Butt Bridge

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This article is about the bridge in Dublin. For the bridge in the U.S. state of Georgia, see Butt Memorial Bridge.
Butt Bridge
Droichead Bhutt
Butt Bridge (left foreground) by night
Butt Bridge (foreground) by night, with Loopline Bridge (middle), and Custom House (background)
Crosses River Liffey
Locale Dublin
Material Concrete
Total length ~65m
Width ~20m
Construction end 1932
Coordinates 53°20′52″N 6°15′18″W / 53.347778°N 6.255°W / 53.347778; -6.255Coordinates: 53°20′52″N 6°15′18″W / 53.347778°N 6.255°W / 53.347778; -6.255

The Butt Bridge (Irish: Droichead Bhutt) is a road bridge in Dublin, Ireland which spans the River Liffey and joins George's Quay to Beresford Place and the north quays at Liberty Hall.

The original bridge on this site was a structural steel swivel bridge, which was opened in 1879 and named for Isaac Butt, leader of the Home Rule movement (who died that year).[1]

The swing section, made of wrought iron and weighing 200 tons, ran on a series of cast spoke wheels and was powered by a steam engine, which was housed on a timber pier on the downstream side of the bridge. The swing action allowed boats to pass and berth in the river as far upstream as Carlisle Bridge (now O'Connell Bridge).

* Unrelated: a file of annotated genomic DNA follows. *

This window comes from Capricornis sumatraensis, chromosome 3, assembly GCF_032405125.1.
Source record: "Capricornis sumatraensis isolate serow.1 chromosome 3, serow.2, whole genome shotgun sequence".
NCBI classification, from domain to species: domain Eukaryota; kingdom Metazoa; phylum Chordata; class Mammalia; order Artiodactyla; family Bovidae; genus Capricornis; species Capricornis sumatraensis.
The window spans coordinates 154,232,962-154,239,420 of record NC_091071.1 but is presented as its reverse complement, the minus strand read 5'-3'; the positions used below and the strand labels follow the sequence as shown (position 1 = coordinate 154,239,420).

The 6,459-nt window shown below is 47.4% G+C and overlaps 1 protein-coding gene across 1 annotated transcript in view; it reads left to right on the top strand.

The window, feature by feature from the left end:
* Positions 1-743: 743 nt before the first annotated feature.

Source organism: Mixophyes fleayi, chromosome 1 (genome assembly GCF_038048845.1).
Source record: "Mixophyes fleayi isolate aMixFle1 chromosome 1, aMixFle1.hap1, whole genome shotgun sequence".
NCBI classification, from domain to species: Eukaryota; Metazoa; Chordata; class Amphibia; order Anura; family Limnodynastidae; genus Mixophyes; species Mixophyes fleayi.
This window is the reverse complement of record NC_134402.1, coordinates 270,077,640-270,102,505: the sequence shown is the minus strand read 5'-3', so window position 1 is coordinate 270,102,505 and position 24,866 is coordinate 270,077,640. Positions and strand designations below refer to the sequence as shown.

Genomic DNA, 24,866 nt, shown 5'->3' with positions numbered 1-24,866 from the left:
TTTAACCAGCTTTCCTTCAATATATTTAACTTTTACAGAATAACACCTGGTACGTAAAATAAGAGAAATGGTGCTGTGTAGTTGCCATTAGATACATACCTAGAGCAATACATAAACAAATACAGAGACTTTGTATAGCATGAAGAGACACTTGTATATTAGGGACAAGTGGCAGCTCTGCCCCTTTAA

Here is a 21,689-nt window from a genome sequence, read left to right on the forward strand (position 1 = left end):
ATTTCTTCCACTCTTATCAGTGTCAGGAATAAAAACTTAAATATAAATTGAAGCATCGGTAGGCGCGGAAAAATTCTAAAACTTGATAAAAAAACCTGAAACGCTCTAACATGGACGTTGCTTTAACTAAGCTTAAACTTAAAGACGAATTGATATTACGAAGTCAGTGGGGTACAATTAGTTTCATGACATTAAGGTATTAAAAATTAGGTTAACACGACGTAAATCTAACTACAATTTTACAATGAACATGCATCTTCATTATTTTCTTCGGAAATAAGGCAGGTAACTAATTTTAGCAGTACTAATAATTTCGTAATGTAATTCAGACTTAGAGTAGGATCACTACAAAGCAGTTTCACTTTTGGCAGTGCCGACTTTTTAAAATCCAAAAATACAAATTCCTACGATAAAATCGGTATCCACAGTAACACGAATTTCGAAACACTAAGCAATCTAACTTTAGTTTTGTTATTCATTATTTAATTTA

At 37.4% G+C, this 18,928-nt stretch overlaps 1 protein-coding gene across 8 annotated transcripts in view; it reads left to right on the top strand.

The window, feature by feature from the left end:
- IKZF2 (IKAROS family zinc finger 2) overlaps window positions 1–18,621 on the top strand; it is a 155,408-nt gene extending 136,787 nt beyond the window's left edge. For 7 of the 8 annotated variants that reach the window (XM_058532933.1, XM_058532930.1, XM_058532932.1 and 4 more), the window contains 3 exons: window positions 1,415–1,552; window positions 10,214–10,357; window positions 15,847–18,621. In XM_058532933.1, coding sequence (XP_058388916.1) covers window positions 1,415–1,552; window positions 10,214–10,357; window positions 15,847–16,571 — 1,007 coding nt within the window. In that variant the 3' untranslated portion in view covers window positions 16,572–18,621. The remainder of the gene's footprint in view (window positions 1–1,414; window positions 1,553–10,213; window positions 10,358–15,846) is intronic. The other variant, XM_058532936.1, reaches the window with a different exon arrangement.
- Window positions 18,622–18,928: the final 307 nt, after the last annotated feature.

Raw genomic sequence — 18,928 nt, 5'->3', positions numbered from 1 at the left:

In 1932, the swing bridge was replaced with a three span fixed structure of reinforced concrete, but retained its original name.[2] The central span of the current bridge is formed by two cantilevered sections, with the two approach spans acting as counterweights. This model represented the first use in reinforced concrete of a cantilevered and counterweight construction in either Britain or Ireland.[2]


  1. ^ "Project history of Dublin’s River Liffey bridges" Bridge Engineering 156 Issue BE4, Phillips & Hamilton
  2. ^ a b Cox, Ronald C (1998). Civil Engineering Heritage, Ireland. Thomas Telford. ISBN 0-7277-2627-7.